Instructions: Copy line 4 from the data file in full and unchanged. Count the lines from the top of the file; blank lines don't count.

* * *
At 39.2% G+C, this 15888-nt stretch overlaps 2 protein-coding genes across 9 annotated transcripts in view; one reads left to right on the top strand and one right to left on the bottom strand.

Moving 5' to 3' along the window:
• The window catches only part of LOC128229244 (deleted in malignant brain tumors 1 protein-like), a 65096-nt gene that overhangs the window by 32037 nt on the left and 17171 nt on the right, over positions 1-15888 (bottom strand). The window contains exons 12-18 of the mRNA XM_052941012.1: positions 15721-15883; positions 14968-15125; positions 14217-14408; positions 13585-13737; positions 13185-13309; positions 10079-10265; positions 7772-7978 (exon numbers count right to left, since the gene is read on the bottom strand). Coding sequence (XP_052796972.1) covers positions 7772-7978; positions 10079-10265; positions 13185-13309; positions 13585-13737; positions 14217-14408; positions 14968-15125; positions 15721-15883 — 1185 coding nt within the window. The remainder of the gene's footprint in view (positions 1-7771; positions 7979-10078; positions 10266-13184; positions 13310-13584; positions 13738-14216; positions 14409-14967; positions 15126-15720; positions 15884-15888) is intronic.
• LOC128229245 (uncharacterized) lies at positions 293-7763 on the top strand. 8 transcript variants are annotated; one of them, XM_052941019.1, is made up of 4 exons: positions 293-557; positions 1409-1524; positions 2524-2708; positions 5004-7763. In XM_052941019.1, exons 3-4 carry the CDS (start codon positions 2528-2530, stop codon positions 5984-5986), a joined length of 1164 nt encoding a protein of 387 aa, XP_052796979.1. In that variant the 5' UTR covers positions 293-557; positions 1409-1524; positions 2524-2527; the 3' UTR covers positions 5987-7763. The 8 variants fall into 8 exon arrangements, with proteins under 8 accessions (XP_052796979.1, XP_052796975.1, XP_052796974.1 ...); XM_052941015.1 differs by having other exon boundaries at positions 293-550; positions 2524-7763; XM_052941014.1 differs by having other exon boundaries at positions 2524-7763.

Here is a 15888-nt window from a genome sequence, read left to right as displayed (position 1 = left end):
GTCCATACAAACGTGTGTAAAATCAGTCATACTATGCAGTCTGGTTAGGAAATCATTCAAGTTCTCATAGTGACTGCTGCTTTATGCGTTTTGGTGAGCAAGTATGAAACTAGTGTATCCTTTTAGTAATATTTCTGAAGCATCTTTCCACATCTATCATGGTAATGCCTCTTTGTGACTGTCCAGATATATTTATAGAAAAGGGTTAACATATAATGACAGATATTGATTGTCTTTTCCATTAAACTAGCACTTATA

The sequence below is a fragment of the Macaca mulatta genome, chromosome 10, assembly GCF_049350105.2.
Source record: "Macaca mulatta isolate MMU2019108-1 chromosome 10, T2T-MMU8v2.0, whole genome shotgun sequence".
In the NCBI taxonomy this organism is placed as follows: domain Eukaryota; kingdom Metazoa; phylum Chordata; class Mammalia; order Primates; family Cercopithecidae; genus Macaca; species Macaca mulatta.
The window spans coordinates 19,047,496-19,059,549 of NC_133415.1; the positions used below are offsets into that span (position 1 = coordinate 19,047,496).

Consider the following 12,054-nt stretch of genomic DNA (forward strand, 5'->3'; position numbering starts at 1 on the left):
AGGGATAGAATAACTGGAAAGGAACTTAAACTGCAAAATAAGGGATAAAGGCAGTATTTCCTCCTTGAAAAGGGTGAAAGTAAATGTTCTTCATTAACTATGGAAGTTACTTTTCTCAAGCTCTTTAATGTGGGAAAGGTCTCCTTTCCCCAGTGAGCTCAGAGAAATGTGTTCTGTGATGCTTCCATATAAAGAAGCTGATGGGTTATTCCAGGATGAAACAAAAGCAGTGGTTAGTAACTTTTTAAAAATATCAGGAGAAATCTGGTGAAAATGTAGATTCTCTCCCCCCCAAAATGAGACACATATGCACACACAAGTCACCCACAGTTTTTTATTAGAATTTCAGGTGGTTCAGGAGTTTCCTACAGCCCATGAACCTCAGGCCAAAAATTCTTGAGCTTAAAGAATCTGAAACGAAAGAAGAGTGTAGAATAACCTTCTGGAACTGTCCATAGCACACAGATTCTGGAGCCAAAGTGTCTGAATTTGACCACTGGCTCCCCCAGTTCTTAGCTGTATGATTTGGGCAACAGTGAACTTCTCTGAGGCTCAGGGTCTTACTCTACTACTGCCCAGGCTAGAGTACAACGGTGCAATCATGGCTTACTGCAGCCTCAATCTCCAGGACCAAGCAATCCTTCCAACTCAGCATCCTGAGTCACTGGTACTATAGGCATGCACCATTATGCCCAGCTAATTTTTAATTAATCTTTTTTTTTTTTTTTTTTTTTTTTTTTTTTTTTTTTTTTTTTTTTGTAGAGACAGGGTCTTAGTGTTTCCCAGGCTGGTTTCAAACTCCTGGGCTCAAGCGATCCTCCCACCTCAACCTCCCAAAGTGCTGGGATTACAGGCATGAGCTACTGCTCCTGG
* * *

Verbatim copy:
• LOC128229245 (uncharacterized) lies at positions 293-7763 on the top strand. 8 transcript variants are annotated; one of them, XM_052941019.1, is made up of 4 exons: positions 293-557; positions 1409-1524; positions 2524-2708; positions 5004-7763. In XM_052941019.1, exons 3-4 carry the CDS (start codon positions 2528-2530, stop codon positions 5984-5986), a joined length of 1164 nt encoding a protein of 387 aa, XP_052796979.1. In that variant the 5' UTR covers positions 293-557; positions 1409-1524; positions 2524-2527; the 3' UTR covers positions 5987-7763. The 8 variants fall into 8 exon arrangements, with proteins under 8 accessions (XP_052796979.1, XP_052796975.1, XP_052796974.1 ...); XM_052941015.1 differs by having other exon boundaries at positions 293-550; positions 2524-7763; XM_052941014.1 differs by having other exon boundaries at positions 2524-7763.